Tropical Weather and Bug Outbreak Reflected in Fall Bird Banding

Every banding season seems to have its memorable moments.  This year’s fall migration was marked by a tropical storm called Jose.

NASA satellite image shows a slowly weakening Jose off the New England coast on September 23, 2017

Jose’s winds did a lot of crazy things with birds. Perhaps most significant was the extremely rare Masked Booby that was blown in to LeCount Hollow Beach in Wellfleet.

This Masked Booby was found after Jose on Wellfleet’s ocean side, the first of its species recorded on Massachusetts soil. (courtesy of Wild Care)

Late summer and fall featured a lot of tropical storm activity in the Atlantic Ocean, with the month of October being 40 % more active than usual, according to the National Weather Service.

This probably helps explain the young Orange-crowned Warbler banded here on October 13th. The bird, of course, was heading south. But six days later, we got word it had been recaptured by banders in the opposite direction—Nova Scotia!

This is not the “wrong way warbler” that ended up in Canada. But the photo to the right by Frankie Tousley shows where the Orange-crowned Warbler gets its name. The orange part is not very visible until the bird gets excited and raises its feathers.

It’s an example of what’s known as reverse migration,  a sort of boomerang effect which can be caused by storms and weather fronts churning the atmosphere, confusing migrants, and tossing them back from whence they came.

Each fall gives brings some news on who appears to have had a good breeding year. This not only included all the young Orange-crowned Warblers and Palm Warblers, but also the first ever Cape May Warblers  banded at our Wellfleet station. The spike in Cape Mays may have been due to a big outbreak of spruce budworm in the boreal forest. Lots of food can mean good chick survival and higher fledging rates– possibly the only positive result of this destructive insect.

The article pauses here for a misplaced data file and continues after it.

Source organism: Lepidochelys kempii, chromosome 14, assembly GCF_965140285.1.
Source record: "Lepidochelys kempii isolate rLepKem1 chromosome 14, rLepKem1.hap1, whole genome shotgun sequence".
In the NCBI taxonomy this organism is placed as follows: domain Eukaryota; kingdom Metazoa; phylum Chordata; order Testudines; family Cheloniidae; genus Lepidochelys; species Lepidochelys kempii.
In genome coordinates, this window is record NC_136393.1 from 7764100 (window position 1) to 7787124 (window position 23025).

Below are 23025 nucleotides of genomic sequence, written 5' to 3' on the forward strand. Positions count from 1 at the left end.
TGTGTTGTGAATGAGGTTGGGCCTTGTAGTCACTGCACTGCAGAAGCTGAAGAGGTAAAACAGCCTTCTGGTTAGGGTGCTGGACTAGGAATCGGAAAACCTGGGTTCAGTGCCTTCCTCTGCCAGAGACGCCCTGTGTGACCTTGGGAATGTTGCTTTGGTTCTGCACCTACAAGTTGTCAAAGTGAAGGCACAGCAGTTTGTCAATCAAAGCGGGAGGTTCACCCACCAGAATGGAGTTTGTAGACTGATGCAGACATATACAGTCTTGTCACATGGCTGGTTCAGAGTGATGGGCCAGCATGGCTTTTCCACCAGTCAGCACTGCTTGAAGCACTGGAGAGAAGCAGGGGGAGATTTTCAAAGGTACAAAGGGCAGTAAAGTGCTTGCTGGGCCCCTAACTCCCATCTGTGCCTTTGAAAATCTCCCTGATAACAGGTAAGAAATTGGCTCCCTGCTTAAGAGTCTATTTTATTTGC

Cape May Warblers do their best to keep spruce budworms in check. Because they lay more eggs than other warblers, they may do extra well in big budworm outbreak years. (photo by James Junda).

Each season seems to turn up something odd. Such as these chickadees, two of which had some extra white feathers.

What’s up with the white feathers on the two birds on the left? Hopefully, they’ll live to undergo a complete normal molt next fall. Maybe we’ll even capture them again! (photo by Jeannette Bragger)

Sometimes white plumage is the result of a genetic mutation. These birds had their normal gray juvenile feathers (we know because the birds didn’t replace them). So, it suggests some sort of fungal or stress condition. If they survive until next fall (and having extra white feathers could make it harder), these chickadees should molt back into normal gray, black and white feathers.

Toward the end of the banding season, we were lucky to catch several of these great birds:

Eye-catching White-eyed Vireo (photo by Jeannette Bragger)

Catching more than one of these vireos is unusual for us and to have three could be another instance of that boomerang effect. Massachusetts is the northern edge of their breeding range. Because they migrate later in the fall, these birds very well could have been pushed back north by the steady southerly winds that occurred as late as the first week of November, when the bird pictured above was banded.

These migratory detours no doubt are perplexing and even dangerous for traveling songbirds who do enough flying as it is. Still, it’s a treat to see such relatively unusual and beautiful birds and it’s one of the many benefits of doing bird research on the Outer Cape.

Leave a Reply

Your email address will not be published. Required fields are marked *